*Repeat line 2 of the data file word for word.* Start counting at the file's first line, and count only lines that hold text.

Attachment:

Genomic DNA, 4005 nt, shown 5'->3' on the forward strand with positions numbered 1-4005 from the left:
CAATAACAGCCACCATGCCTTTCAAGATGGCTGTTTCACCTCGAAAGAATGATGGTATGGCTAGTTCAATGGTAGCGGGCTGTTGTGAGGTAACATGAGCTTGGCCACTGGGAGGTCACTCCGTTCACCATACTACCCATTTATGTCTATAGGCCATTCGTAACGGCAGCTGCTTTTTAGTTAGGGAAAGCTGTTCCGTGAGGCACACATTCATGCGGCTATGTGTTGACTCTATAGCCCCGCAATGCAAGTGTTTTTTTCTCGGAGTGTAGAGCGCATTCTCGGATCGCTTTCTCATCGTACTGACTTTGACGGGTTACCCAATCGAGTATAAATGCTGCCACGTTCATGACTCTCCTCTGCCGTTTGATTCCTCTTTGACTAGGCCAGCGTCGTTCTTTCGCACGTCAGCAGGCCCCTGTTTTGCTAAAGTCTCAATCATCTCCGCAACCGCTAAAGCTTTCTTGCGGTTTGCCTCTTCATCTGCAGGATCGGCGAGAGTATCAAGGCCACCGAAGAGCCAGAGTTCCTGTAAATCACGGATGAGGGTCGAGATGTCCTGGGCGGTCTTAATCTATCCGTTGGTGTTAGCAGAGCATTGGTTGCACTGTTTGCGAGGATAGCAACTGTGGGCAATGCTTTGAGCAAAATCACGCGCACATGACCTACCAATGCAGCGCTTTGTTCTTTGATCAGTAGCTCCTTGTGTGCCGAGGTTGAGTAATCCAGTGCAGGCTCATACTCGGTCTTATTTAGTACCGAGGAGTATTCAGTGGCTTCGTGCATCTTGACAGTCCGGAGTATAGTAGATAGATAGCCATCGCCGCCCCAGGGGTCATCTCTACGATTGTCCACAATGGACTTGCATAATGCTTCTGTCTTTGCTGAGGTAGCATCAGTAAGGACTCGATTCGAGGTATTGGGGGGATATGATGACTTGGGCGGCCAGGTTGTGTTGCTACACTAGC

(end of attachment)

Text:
CAATAACAGCCACCATGCCTTTCAAGATGGCTGTTTCACCTCGAAAGAATGATGGTATGGCTAGTTCAATGGTAGCGGGCTGTTGTGAGGTAACATGAGCTTGGCCACTGGGAGGTCACTCCGTTCACCATACTACCCATTTATGTCTATAGGCCATTCGTAACGGCAGCTGCTTTTTAGTTAGGGAAAGCTGTTCCGTGAGGCACACATTCATGCGGCTATGTGTTGACTCTATAGCCCCGCAATGCAAGTGTTTTTTTCTCGGAGTGTAGAGCGCATTCTCGGATCGCTTTCTCATCGTACTGACTTTGACGGGTTACCCAATCGAGTATAAATGCTGCCACGTTCATGACTCTCCTCTGCCGTTTGATTCCTCTTTGACTAGGCCAGCGTCGTTCTTTCGCACGTCAGCAGGCCCCTGTTTTGCTAAAGTCTCAATCATCTCCGCAACCGCTAAAGCTTTCTTGCGGTTTGCCTCTTCATCTGCAGGATCGGCGAGAGTATCAAGGCCACCGAAGAGCCAGAGTTCCTGTAAATCACGGATGAGGGTCGAGATGTCCTGGGCGGTCTTAATCTATCCGTTGGTGTTAGCAGAGCATTGGTTGCACTGTTTGCGAGGATAGCAACTGTGGGCAATGCTTTGAGCAAAATCACGCGCACATGACCTACCAATGCAGCGCTTTGTTCTTTGATCAGTAGCTCCTTGTGTGCCGAGGTTGAGTAATCCAGTGCAGGCTCATACTCGGTCTTATTTAGTACCGAGGAGTATTCAGTGGCTTCGTGCATCTTGACAGTCCGGAGTATAGTAGATAGATAGCCATCGCCGCCCCAGGGGTCATCTCTACGATTGTCCACAATGGACTTGCATAATGCTTCTGTCTTTGCTGAGGTAGCATCAGTAAGGACTCGATTCGAGGTATTGGGGGGATATGATGACTTGGGCGGCCAGGTTGTGTTGCTACACTAGC